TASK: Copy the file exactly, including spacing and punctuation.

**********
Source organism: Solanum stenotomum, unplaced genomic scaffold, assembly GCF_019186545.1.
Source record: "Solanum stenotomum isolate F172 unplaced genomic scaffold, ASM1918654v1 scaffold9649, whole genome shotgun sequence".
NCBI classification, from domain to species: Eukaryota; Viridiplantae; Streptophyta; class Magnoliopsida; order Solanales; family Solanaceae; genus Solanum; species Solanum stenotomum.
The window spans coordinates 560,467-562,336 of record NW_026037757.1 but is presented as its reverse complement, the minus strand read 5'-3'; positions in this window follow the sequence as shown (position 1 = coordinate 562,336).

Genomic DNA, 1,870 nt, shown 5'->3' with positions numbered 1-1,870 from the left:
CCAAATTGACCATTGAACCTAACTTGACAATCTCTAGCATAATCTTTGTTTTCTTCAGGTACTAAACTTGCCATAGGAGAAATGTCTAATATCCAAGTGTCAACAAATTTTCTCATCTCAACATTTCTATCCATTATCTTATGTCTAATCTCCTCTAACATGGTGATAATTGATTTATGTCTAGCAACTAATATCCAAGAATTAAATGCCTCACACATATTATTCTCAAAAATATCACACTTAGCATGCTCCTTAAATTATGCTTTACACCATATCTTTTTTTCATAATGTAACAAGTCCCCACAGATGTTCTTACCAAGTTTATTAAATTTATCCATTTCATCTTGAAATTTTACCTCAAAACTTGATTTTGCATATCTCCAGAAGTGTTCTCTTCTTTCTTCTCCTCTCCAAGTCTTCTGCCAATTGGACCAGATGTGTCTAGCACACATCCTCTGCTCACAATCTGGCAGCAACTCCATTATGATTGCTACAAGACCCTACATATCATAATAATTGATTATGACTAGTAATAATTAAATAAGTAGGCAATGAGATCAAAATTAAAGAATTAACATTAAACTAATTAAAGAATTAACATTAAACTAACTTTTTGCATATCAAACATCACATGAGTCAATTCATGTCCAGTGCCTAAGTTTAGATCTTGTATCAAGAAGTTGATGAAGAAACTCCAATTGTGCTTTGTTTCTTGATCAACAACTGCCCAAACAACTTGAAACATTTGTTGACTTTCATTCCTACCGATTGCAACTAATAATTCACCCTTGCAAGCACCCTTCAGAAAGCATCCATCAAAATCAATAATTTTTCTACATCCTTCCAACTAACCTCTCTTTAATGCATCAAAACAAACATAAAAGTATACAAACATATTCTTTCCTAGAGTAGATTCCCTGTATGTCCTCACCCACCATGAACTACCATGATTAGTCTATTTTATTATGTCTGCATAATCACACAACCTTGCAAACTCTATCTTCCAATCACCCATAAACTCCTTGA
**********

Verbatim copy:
Source organism: Solanum stenotomum, unplaced genomic scaffold, assembly GCF_019186545.1.
Source record: "Solanum stenotomum isolate F172 unplaced genomic scaffold, ASM1918654v1 scaffold9649, whole genome shotgun sequence".
NCBI classification, from domain to species: Eukaryota; Viridiplantae; Streptophyta; class Magnoliopsida; order Solanales; family Solanaceae; genus Solanum; species Solanum stenotomum.
The window spans coordinates 560,467-562,336 of record NW_026037757.1 but is presented as its reverse complement, the minus strand read 5'-3'; positions in this window follow the sequence as shown (position 1 = coordinate 562,336).

Genomic DNA, 1,870 nt, shown 5'->3' with positions numbered 1-1,870 from the left:
CCAAATTGACCATTGAACCTAACTTGACAATCTCTAGCATAATCTTTGTTTTCTTCAGGTACTAAACTTGCCATAGGAGAAATGTCTAATATCCAAGTGTCAACAAATTTTCTCATCTCAACATTTCTATCCATTATCTTATGTCTAATCTCCTCTAACATGGTGATAATTGATTTATGTCTAGCAACTAATATCCAAGAATTAAATGCCTCACACATATTATTCTCAAAAATATCACACTTAGCATGCTCCTTAAATTATGCTTTACACCATATCTTTTTTTCATAATGTAACAAGTCCCCACAGATGTTCTTACCAAGTTTATTAAATTTATCCATTTCATCTTGAAATTTTACCTCAAAACTTGATTTTGCATATCTCCAGAAGTGTTCTCTTCTTTCTTCTCCTCTCCAAGTCTTCTGCCAATTGGACCAGATGTGTCTAGCACACATCCTCTGCTCACAATCTGGCAGCAACTCCATTATGATTGCTACAAGACCCTACATATCATAATAATTGATTATGACTAGTAATAATTAAATAAGTAGGCAATGAGATCAAAATTAAAGAATTAACATTAAACTAATTAAAGAATTAACATTAAACTAACTTTTTGCATATCAAACATCACATGAGTCAATTCATGTCCAGTGCCTAAGTTTAGATCTTGTATCAAGAAGTTGATGAAGAAACTCCAATTGTGCTTTGTTTCTTGATCAACAACTGCCCAAACAACTTGAAACATTTGTTGACTTTCATTCCTACCGATTGCAACTAATAATTCACCCTTGCAAGCACCCTTCAGAAAGCATCCATCAAAATCAATAATTTTTCTACATCCTTCCAACTAACCTCTCTTTAATGCATCAAAACAAACATAAAAGTATACAAACATATTCTTTCCTAGAGTAGATTCCCTGTATGTCCTCACCCACCATGAACTACCATGATTAGTCTATTTTATTATGTCTGCATAATCACACAACCTTGCAAACTCTATCTTCCAATCACCCATAAACTCCTTGA